Only an independent Iraq can bottle Iran up

If the US was serious about dealing with Iranian ambitions, then it might have empowered and facilitated a truly sovereign government born of a national movement.
Sunday 17/02/2019
A picture of the late Iranian revolutionary leader Ayatollah Ruhollah Khomeini (C) is seen at his former home in Najaf, Iraq, February 9. (Reuters)
Heavy legacy. A picture of the late Iranian revolutionary leader Ayatollah Ruhollah Khomeini (C) is seen at his former home in Najaf, Iraq, February 9. (Reuters)

Every US president since Jimmy Carter has had nothing but bad words for the Iranian leadership since Ayatollah Ruhollah Khomeini overthrew the shah in 1979. For 40 years, we have heard American administrations talk about the threat Iran poses to regional and global stability and how that menace must be stopped. That is an assessment that very few who truly study the modern Middle East would disagree with.

However, as with US President Donald Trump’s and US Secretary of State Mike Pompeo’s tweeted remarks on the 40th anniversary of the Iranian revolution, it is not just the theocratic regime that has provided nothing but 40 years of failure. The United States itself has failed to deal with a threat that has bothered it far longer than, say, former Iraqi leader Saddam Hussein ever did.

That is why it comes as rather disappointing when Trump announced that US troops would remain in the Ayn al-Asad Airbase near Ramadi in western Iraq “to watch Iran.” Not only is the base as far from the Iraqi-Iranian border as can be when measuring Iraq east to west but it will also do nothing to prevent Iranian activities.

What exactly does the United States need to “watch” any more than what the entire world has already seen?

Iran-backed militias roam Iraq at will and extort, exploit and kill people. Their political arms control key ministries supported by the United States and financed directly by the Iraqi budget in a political patronage system that makes any notion of democracy in Iraq laughable.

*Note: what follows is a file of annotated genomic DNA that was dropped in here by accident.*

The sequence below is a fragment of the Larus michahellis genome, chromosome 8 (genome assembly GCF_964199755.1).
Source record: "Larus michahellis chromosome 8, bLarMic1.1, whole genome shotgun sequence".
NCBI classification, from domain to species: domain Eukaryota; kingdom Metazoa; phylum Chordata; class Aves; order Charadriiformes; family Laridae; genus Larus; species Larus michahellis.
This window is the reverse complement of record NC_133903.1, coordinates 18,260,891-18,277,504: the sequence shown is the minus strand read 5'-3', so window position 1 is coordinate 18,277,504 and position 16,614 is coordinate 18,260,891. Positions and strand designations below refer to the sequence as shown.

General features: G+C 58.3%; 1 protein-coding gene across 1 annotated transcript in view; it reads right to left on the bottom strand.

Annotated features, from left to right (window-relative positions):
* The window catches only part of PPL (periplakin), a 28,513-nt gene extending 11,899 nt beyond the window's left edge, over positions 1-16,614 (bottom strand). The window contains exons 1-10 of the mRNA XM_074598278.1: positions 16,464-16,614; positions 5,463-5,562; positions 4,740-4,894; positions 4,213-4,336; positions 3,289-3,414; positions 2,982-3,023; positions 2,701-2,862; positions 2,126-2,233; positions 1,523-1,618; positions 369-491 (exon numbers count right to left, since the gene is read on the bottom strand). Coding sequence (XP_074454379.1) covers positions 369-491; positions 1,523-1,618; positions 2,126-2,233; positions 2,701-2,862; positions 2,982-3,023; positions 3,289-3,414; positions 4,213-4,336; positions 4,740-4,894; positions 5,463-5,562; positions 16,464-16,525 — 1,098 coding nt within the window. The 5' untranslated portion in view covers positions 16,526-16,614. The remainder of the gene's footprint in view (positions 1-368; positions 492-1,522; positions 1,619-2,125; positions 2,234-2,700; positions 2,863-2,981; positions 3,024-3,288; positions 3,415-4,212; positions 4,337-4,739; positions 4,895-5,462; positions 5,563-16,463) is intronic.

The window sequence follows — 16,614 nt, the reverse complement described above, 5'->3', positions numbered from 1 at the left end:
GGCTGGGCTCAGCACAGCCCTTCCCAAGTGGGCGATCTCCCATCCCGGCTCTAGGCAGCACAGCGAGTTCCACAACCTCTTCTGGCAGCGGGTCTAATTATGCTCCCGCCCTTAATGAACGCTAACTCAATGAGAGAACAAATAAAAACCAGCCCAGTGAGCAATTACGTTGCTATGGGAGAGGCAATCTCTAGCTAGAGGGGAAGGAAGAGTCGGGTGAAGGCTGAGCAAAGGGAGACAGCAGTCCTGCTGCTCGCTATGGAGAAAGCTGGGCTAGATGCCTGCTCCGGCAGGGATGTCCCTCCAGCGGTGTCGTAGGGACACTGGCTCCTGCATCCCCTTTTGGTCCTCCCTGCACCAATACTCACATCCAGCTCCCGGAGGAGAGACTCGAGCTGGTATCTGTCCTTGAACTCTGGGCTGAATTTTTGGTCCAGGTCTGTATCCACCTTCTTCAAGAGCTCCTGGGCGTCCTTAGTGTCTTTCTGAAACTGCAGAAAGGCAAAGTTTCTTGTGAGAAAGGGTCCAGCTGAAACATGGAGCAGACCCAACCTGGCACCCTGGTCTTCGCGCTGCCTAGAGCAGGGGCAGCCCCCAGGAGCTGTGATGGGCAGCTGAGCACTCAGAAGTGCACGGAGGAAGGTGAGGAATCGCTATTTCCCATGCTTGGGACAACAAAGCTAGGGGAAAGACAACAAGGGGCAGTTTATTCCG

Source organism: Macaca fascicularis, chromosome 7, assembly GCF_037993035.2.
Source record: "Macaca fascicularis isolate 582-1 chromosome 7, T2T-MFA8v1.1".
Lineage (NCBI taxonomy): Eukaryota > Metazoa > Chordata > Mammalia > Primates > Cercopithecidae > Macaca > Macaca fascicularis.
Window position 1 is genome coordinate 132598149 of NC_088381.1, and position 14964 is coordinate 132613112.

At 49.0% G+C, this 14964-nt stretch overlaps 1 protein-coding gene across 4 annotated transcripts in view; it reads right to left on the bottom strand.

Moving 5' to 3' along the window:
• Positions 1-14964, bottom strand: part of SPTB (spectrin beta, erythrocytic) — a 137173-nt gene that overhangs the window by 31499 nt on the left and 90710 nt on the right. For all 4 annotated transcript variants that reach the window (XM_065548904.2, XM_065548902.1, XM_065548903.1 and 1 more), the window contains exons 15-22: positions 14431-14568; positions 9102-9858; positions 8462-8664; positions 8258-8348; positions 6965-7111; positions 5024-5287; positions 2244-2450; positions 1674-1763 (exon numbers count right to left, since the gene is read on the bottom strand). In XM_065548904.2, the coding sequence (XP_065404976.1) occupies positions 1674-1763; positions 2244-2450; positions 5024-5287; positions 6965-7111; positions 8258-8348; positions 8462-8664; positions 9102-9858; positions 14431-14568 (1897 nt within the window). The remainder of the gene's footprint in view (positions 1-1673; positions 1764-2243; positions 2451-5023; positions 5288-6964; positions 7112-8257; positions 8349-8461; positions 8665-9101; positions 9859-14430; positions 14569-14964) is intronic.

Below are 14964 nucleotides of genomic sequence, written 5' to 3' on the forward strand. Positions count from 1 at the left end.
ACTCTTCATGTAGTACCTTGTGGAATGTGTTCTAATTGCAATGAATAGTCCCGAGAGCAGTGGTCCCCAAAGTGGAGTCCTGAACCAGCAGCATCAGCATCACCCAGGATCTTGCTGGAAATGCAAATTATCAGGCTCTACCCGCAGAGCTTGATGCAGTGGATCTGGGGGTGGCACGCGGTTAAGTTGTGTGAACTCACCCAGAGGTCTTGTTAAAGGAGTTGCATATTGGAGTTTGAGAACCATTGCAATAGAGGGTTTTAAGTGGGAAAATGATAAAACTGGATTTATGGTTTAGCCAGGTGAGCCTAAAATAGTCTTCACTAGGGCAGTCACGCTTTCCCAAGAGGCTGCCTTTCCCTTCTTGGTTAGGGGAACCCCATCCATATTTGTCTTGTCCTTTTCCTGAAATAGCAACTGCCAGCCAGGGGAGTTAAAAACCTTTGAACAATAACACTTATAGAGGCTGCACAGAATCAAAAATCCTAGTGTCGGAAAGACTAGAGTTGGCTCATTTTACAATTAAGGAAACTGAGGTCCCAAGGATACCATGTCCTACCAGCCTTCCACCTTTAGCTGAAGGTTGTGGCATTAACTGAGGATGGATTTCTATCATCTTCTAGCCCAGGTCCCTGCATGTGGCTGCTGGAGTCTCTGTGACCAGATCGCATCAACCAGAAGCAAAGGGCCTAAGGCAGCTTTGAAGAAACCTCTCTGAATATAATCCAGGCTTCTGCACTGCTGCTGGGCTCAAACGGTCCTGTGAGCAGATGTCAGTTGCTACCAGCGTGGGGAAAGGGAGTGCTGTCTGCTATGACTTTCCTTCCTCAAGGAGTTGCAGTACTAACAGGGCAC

Through Iran’s control over Iraq and influence over most of its affairs, Tehran has moved men, money and arms into neighbouring Syria and beyond. Iraqi Shia jihadists, bolstered by their Afghan and Pakistani counterparts in the so-called Fatemiyoun brigades and other radical Shia militant formations, have participated in Iranian Islamic Revolutionary Guard Corps’ operations across Syria.

Long before Russia directly intervened on Syrian President Bashar Assad’s side, arguably the regime would have fallen were it not for Iranian power projection moving through its colonised Iraqi hub.

Despite that, the United States is proposing to sit at an airbase and “watch.”

This smacks of a lack of seriousness on the part of Washington that for four decades has not managed to effect regime change or even moderation on a supposed sworn enemy who has targeted and killed US soldiers and civilians as well as causing untold damage to regional allies.

Let us not forget that under both former US President Barack Obama and Trump, the United States provided close air support to a host of pro-Iran Shia jihadists fighting under the umbrella organisation of the Popular Mobilisation Forces, responsible for some of the most horrific sectarian war crimes seen in generations.

The fight against the Islamic State is undoubtedly important but what is the point of empowering one set of jihadists to fight another?

If the United States was serious about dealing with Iranian ambitions, then it might have empowered and facilitated a truly sovereign government born of a national movement built around the common values and shared culture and identity that Iraqis feel across the ethno-sectarian divide.

During the Iran-Iraq War in the 1980s, Sunnis, Shias, Kurds, Turkmens and even Yazidis fought together against the Khomeinist threat for eight years. They did so not for Ba’athism, as such a flawed ideology would not have held people stand firmly together in a conventional conflict for almost a decade. They did it for Iraq and because they felt they were Iraqis.

Only a revival of such a national spirit can break Iran’s control over Iraq and begin the process of bottling up the mullah regime within its own borders.

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